In an additional embodiment, virtual proxy server functionality may be employed by the code implementing the guest browser module. For example, in many corporate environments, installed web browsers 420 of client machines are configured to send network requests through a proxy server. In accordance with an embodiment of the present disclosure, this type of setting may be established within the guest browser environment. For example, a virtual proxy object may be loaded by an installed web browser 420 that works in concert with the guest browser 460 to check a web request against authorized list of web sites or non-authorized list of web sites to determine whether the web request is authorized. If the web request is not authorized, then the guest browser module 460 does not send a request for content from the requested web site.
With this type of administrative control, network security settings do not have to be set at client stations and new software does not have to be pushed to client desktops. Rather, new management controls may be initiated on a demand basis without interrupting the workflow of users. Similar functionality may also be offered in a commercial environment.
In an additional context, one embodiment of the guest browser system 400 is capable of making secure calls from an insecure web page or vice versa, either in. conjunction with a virtual proxy server or a virtual plug-in module. Consider that in one example, a web site may in response to receiving a usemame and password provide a cookie which has a key that is used to maintain communications with the web site. During communications, the cookie is repeatedly provided back to the web site as proof of authorization. Further, a virtual plug-in module may be employed that changes the key every 60 seconds, where the current key is required for repeated communication with the web-site.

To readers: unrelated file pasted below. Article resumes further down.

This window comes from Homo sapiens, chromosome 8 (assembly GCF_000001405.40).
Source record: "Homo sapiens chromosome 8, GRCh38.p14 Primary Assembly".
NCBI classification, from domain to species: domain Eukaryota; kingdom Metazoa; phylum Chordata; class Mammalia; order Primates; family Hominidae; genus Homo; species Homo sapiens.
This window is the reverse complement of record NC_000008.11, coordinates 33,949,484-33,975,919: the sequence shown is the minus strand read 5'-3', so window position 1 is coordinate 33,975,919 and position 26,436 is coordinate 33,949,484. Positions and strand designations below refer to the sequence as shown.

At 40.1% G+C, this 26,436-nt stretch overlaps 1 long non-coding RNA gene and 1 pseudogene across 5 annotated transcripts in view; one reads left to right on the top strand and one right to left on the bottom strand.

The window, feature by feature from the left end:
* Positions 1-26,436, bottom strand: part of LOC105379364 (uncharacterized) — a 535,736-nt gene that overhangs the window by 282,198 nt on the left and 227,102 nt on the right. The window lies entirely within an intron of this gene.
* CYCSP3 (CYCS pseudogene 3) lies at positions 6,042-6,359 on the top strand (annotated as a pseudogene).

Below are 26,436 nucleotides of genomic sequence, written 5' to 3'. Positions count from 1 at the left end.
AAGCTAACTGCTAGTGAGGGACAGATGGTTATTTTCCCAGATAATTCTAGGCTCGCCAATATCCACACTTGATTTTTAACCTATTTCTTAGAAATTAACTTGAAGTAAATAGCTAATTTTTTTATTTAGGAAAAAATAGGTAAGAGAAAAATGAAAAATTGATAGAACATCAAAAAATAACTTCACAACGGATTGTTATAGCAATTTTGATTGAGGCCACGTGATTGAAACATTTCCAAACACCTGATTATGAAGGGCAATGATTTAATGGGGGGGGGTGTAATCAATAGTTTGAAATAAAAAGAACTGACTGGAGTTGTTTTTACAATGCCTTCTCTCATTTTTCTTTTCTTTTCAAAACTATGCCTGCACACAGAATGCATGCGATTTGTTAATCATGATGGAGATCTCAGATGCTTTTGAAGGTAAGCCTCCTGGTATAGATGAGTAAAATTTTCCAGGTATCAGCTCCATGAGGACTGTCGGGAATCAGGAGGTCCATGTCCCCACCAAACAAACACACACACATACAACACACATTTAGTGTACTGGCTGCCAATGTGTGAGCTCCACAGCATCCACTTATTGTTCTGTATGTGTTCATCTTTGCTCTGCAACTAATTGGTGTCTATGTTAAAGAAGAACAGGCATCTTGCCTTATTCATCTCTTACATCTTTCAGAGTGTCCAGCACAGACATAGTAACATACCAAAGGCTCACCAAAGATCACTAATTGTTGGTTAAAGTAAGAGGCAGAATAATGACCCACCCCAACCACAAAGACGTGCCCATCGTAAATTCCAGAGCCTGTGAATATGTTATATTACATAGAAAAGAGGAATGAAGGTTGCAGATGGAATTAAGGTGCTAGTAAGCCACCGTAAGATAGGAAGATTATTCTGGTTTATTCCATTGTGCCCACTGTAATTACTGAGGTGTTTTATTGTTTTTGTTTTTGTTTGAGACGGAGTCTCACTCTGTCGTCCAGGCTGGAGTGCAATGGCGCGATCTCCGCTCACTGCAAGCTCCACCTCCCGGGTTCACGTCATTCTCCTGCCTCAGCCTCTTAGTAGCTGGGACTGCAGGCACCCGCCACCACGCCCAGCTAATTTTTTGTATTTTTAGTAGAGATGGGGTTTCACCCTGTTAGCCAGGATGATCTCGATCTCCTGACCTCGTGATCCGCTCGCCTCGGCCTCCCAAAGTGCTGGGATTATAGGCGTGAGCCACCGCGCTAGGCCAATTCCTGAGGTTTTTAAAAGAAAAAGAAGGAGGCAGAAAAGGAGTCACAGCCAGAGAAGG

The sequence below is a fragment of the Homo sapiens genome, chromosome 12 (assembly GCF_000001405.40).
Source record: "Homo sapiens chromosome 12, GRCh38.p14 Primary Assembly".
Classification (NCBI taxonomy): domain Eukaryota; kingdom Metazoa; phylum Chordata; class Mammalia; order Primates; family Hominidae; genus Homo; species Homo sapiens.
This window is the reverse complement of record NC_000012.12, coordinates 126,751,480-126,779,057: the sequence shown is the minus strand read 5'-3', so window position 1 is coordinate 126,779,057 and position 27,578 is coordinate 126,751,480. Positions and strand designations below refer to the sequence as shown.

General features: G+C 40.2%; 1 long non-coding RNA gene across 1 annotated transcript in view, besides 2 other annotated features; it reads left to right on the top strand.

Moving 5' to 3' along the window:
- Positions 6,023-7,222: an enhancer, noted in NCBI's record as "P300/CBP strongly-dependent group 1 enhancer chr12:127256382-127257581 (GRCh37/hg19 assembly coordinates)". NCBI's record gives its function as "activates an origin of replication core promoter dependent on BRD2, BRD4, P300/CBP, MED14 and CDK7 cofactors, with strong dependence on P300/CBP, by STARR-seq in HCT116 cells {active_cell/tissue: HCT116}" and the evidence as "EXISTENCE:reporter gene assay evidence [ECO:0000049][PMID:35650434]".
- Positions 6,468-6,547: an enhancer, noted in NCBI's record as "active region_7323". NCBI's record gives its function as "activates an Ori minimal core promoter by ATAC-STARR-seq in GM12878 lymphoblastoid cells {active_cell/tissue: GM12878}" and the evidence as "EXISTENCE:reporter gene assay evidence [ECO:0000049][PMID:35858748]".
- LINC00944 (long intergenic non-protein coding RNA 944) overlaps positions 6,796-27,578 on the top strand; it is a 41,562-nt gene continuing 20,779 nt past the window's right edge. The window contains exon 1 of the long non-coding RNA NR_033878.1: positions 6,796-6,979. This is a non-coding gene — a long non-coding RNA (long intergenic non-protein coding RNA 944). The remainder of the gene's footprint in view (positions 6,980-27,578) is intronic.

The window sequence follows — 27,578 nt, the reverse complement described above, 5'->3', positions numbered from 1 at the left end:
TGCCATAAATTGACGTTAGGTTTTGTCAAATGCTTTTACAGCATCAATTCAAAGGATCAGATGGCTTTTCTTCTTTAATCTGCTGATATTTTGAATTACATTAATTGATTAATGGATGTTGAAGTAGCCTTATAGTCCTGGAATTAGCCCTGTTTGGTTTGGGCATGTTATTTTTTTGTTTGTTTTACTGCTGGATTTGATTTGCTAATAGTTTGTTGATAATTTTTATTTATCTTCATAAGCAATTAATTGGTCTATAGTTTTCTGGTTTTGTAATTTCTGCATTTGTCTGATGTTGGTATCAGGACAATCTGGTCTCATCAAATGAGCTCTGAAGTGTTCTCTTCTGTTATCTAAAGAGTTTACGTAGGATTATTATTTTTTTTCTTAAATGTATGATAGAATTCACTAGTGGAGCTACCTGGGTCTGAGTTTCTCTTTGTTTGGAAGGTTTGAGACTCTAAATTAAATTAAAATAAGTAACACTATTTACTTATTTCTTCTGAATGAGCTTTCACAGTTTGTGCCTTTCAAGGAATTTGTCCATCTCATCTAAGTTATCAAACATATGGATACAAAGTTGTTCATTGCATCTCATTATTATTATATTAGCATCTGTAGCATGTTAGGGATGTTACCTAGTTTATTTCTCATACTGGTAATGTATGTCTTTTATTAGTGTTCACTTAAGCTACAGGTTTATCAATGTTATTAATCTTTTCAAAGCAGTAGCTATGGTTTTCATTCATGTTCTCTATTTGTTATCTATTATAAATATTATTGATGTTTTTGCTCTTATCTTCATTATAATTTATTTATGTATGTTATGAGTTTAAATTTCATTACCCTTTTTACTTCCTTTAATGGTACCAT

In an additional embodiment, the guest browser logic may simulate another web browser platform. For example, as a testing environment, the guest browser module may identify itself (e.g., modify the header elements sent to the server) as a different browser platform than the installed browser platform or identify itself as a platform for an operating system that is different than the installed operating system, so that browser compatibility may be tested. Accordingly, in one embodiment, HTML code may be manipulated by the guest browser logic before it is provided to the installed web browser 420 for presentation. Further, the guest browser logic may simulate known bugs or overcome native issues with a “virtual patch.” For example, if it is known that a particular version of Internet Explorer® does not render a particular object that has a coding error, the coding error may be fixed on the fly by the guest browser logic. As a result, only properly formatted code is actually passed out to the installed web browser 420 for presentation.
Another common problem in testing is that different browser versions do not operate well with other browser versions that are installed on the same operating system at the same time. Therefore, different browser versions may be simulated using one guest browser implementation, which is beneficial and may be referred as a type of virtual canonicalization.
Since not all browsers and not all servers necessarily support compression, another beneficial use of one embodiment of the guest browser environment is to send a reduced instruction request back and forth between a server 470 and the guest browser module 460. Further, in some embodiments, the compression model utilized by the guest browser is a model not understood by the installed web browser 420 itself. Therefore, as part of an exchange with a web site, the guest browser module 460 may identify that it has the feature of supporting a compression algorithm.
Accordingly, this feature of making a compressed request from an installed browser 420 that does not support compression may be utilized without having to install the feature with the operating system 495 or modifying the base browser 420.